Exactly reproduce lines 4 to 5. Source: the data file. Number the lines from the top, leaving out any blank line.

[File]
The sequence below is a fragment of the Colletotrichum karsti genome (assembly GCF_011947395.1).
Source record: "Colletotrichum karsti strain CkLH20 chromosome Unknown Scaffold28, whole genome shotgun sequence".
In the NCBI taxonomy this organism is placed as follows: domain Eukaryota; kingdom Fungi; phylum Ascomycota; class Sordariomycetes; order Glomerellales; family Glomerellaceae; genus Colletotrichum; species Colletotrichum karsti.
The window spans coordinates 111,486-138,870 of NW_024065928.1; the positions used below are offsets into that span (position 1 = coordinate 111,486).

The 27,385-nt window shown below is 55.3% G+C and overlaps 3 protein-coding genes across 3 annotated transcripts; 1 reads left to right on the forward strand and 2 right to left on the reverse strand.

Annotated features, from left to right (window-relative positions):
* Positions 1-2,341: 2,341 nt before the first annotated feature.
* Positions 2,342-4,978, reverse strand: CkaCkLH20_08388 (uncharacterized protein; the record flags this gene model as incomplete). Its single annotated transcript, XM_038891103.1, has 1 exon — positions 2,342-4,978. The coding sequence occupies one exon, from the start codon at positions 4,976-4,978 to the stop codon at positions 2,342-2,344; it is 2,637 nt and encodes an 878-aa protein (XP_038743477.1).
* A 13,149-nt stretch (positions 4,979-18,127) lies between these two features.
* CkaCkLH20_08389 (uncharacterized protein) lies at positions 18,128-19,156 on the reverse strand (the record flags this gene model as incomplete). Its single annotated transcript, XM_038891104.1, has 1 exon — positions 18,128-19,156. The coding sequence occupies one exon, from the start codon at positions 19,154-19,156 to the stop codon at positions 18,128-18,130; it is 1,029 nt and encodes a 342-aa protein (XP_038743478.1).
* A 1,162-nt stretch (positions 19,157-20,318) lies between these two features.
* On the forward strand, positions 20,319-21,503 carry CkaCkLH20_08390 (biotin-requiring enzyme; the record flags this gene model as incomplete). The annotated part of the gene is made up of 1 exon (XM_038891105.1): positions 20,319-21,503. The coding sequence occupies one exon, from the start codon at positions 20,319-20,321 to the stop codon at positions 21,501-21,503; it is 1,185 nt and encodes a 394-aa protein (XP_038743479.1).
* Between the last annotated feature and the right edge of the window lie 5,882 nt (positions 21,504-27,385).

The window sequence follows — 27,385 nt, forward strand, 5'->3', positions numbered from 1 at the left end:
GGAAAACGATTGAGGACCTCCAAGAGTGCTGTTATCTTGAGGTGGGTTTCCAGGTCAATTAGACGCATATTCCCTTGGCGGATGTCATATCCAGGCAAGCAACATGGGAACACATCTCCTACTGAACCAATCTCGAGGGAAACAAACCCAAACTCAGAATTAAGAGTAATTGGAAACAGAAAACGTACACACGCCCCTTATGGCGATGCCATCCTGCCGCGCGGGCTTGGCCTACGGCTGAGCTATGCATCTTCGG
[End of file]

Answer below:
The window spans coordinates 111,486-138,870 of NW_024065928.1; the positions used below are offsets into that span (position 1 = coordinate 111,486).

The 27,385-nt window shown below is 55.3% G+C and overlaps 3 protein-coding genes across 3 annotated transcripts; 1 reads left to right on the forward strand and 2 right to left on the reverse strand.